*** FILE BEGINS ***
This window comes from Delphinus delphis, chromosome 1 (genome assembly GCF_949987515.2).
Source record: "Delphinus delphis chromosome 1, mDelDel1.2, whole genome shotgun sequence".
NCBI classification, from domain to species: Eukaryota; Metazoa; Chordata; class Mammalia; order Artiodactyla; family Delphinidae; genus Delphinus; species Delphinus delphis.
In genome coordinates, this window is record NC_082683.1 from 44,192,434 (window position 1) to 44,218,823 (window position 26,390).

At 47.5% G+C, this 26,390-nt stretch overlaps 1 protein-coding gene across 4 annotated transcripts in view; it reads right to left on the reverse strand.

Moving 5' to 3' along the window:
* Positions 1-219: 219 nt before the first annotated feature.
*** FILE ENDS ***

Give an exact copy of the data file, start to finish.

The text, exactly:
This window comes from Delphinus delphis, chromosome 1 (genome assembly GCF_949987515.2).
Source record: "Delphinus delphis chromosome 1, mDelDel1.2, whole genome shotgun sequence".
NCBI classification, from domain to species: Eukaryota; Metazoa; Chordata; class Mammalia; order Artiodactyla; family Delphinidae; genus Delphinus; species Delphinus delphis.
In genome coordinates, this window is record NC_082683.1 from 44,192,434 (window position 1) to 44,218,823 (window position 26,390).

At 47.5% G+C, this 26,390-nt stretch overlaps 1 protein-coding gene across 4 annotated transcripts in view; it reads right to left on the reverse strand.

Moving 5' to 3' along the window:
* Positions 1-219: 219 nt before the first annotated feature.